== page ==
Speaking of the death penalty, our Justin Smith in Counterpunch:
The French historian Robert Muchembled has chronicled the changing attitudes towards execution in Europe from the 15th to the 18th centuries. In certain times and places, we may discern a desire for exacting vengeance on the condemned in the cruelest and most painful way possible. At other moments, the criminal is accompanied to his death by throngs of weeping nuns, who sprinkle him with holy water, and whisper to him reassuringly of God’s love and of the promise of redemption, and who ensure that death arrives both swiftly and gently. Yet the more compassion is showered on the condemned, the more his death takes on the character of a human sacrifice: the pagan Greeks wept too as they led bulls to the altar, though they refrained from offering fellow humans for the appeasement of their gods. One may be touched by the nuns’ compassion, yet wouldn’t true compassion require simply canceling the whole affair? You can sprinkle a man’s path to the injection table with rose petals, but he will hate it just as much as a gauntlet of jeers. The problem with execution is the death that results from it, not the etiquette of those who carry it out.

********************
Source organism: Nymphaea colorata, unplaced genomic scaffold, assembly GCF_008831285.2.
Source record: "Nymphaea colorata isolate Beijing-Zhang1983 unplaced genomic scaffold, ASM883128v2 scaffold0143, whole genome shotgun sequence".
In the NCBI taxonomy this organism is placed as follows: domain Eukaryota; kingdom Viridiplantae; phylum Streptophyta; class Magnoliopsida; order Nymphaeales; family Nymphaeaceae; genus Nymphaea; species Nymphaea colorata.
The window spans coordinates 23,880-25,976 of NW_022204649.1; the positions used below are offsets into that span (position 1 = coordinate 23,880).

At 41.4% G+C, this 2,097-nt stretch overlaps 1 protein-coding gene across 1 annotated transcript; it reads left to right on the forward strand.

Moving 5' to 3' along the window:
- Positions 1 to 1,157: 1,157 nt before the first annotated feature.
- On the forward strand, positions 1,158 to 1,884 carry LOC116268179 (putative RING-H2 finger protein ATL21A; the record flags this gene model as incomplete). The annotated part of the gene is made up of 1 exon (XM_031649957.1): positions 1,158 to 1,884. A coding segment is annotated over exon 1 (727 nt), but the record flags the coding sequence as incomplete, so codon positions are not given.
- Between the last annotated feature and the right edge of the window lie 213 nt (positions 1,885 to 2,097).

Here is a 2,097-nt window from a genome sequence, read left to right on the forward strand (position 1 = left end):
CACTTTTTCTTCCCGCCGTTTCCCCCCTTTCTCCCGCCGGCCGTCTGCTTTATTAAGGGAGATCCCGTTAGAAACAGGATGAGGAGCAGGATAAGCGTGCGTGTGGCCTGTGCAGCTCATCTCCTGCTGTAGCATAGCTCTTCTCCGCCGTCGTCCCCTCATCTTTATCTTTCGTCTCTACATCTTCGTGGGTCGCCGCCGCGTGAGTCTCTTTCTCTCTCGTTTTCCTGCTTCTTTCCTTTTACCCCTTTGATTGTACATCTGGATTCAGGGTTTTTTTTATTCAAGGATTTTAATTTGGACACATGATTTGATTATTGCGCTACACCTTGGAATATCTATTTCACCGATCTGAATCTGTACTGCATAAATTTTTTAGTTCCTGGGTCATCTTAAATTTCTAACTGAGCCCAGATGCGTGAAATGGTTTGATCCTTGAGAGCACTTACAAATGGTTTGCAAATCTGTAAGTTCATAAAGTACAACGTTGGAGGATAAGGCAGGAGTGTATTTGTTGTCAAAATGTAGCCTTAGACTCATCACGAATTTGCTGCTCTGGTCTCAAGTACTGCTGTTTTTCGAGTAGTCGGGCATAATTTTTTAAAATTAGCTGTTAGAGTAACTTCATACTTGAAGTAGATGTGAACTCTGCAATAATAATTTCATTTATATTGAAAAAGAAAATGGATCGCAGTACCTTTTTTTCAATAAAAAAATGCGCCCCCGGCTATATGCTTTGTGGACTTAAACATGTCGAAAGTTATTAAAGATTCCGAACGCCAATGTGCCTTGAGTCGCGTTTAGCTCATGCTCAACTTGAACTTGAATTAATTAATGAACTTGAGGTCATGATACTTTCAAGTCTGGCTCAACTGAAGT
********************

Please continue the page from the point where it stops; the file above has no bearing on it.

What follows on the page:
It can only be concluded that the logic governing the periodic changes since the 18th century, from one method of execution to another, is rooted not in science, nor in moral progress, but in fashion. What dictates hanging this season, and lethal injection the next, is the same illusion of real change that makes the style-conscious now disdainful of bellbottoms, now covetous of them. We do not like to think of our moral standards as comparable to sartorial whims.